“There’s no way we’ll make it to Shell Island with the weather like this,” the leader says, climbing out of his kayak and standing in the knee-high water. “We’ll just have to have lunch here.” The leaders pull an assortment of food bags and a metal folding table from the storage compartments of their kayaks. There’s no beach to park on, so we dig the metal poles into the soft sand underwater and huddle around the table in the lagoon. The water is cold against my legs but it feels good to stand after being in the cramped cockpit.
We munch on pita bread, lemon hummus and oranges. I have to pee. Peeing is impossible. There are eight folks around, and I’m too embarrassed to wade off into a nearby corner, squat into the chilly surf and relieve myself.
But my bladder is the least of my worries. Just how in the hell am I going to get home? I have to climb back in that godforsaken plastic boat and face the furious gulf again? Excuse me?
The leaders explain our new route to return to the launch point.
“Can we just call the coast guard?” I ask, half joking, half dead serious. But no. I must do this. I love the outdoors, don’t I? I’m a hippie chick, a veritable wilderness woman, I should be able to handle this. Why can’t I handle this? For all my talk of wanting adventure and the wild core of nature, I’m pretty disappointed in my meager performance.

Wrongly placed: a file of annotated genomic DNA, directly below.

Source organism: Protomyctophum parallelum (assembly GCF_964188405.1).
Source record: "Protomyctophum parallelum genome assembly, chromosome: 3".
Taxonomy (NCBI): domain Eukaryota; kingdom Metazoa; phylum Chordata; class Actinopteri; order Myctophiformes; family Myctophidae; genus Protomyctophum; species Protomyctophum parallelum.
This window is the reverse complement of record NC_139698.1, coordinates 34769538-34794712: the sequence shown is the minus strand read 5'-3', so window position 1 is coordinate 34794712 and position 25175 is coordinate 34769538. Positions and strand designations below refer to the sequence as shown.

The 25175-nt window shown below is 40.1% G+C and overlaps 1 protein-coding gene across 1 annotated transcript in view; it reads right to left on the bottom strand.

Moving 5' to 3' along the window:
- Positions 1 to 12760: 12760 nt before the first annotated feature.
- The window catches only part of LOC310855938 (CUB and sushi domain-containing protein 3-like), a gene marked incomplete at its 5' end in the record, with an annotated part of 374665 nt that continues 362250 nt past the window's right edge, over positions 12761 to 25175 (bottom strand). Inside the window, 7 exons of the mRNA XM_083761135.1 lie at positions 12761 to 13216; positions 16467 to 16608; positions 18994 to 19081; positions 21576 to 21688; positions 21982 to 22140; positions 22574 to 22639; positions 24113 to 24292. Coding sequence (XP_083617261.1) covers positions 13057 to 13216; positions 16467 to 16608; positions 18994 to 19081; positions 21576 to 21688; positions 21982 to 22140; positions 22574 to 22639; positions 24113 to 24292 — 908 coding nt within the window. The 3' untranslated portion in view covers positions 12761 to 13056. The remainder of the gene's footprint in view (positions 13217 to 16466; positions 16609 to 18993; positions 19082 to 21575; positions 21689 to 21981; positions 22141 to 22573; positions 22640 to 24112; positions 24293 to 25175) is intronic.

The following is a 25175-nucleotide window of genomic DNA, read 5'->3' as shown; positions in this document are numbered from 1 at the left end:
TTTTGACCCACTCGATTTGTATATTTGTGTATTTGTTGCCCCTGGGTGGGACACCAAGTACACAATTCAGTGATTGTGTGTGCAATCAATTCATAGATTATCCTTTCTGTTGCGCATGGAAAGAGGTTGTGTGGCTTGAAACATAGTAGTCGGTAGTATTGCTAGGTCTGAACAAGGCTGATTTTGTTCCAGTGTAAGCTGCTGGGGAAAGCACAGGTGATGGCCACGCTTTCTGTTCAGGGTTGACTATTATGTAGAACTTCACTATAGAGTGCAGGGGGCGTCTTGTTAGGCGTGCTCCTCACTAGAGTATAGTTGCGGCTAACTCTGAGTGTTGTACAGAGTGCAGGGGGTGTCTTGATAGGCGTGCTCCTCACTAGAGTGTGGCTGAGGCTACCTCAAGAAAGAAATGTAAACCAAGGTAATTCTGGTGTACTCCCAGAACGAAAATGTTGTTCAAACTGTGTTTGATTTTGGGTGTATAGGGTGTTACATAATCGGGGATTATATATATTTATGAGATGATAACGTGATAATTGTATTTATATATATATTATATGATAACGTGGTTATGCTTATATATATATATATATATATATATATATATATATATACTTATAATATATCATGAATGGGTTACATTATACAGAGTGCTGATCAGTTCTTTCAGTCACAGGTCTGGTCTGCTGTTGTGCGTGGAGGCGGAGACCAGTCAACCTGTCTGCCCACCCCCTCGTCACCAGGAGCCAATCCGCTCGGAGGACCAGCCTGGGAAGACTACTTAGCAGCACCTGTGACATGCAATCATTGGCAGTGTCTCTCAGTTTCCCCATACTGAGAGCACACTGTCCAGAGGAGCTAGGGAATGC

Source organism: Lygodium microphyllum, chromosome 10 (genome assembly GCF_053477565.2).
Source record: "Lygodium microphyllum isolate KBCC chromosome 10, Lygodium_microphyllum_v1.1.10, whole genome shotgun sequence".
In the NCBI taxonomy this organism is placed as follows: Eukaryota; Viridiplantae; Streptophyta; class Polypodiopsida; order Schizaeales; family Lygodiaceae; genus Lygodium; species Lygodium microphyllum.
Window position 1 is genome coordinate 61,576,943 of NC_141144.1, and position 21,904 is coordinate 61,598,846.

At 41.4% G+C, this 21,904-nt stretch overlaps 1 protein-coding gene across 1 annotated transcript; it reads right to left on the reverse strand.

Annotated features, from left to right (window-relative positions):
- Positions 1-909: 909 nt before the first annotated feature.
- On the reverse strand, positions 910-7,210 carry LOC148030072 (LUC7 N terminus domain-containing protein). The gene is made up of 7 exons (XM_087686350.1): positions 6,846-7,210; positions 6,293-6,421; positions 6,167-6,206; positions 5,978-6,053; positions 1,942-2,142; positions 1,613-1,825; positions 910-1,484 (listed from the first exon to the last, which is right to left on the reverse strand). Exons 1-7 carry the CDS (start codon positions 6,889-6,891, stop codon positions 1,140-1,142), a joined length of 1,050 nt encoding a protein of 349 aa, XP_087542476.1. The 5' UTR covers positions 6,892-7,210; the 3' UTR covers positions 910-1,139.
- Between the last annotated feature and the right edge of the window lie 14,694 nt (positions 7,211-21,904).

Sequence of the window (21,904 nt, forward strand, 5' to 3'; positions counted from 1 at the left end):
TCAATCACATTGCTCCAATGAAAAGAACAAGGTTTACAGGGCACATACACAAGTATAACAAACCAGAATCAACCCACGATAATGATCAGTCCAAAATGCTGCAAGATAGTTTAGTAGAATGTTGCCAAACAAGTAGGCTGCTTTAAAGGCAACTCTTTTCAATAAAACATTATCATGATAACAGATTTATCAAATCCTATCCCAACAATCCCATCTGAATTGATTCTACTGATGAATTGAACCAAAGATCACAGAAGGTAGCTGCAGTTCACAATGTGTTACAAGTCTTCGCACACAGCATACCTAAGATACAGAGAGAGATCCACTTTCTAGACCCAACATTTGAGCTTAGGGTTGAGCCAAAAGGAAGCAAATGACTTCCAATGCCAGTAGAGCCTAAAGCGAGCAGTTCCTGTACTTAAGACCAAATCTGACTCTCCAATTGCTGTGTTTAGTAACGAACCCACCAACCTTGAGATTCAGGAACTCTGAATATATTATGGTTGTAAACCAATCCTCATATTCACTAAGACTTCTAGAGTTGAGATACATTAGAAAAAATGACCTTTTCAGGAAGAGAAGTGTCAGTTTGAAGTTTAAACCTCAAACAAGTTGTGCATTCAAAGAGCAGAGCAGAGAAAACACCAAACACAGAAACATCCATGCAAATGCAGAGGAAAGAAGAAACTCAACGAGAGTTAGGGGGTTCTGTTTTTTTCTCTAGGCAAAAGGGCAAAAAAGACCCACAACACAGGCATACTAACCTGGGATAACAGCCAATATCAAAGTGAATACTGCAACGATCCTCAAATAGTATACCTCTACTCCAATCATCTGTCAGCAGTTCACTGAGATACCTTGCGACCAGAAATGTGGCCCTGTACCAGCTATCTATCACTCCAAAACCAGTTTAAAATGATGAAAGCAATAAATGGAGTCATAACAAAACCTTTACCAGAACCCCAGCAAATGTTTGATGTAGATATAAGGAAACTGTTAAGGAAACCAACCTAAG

Reluctantly I suit back up and head off into the cruel waves. My arms feel like limp linguini. My feet are numb. My sandy, tangled mess of hair flings into my face like a defeated flag. Let’s do this. Deep breath in, deep breath out. I am a zen master. I am one with this water. I can do this.
Slam. Wave after wave knocks me farther away, turning my stern/bow the opposite way I need to go. I’m violently pawing at the air with my oar, thrashing against the elements. My boss and I lag behind the rest of the group. My boss’ shoulder is injured badly, and he’s in the lightest kayak. Two very good excuses. My shoulders are dandy, and my kayak is a perfectly average weight. The trip leader hangs back with us, trying to talk us through. It ain’t working.
There are mansions dotting the landscape: giant, ostentatious, MTV-Cribs style abodes on the waterfront.
“Why don’t we paddle over to that house, shore up and the others can pick us up from the road?” my boss yells over the windstorm.
“I’d rather not if we can avoid it. It’s trespassing,” the leader yells back.
I remain quiet in my wobbling boat, every single muscle clenched to avoid flipping. I’m even squeezing my eyeballs.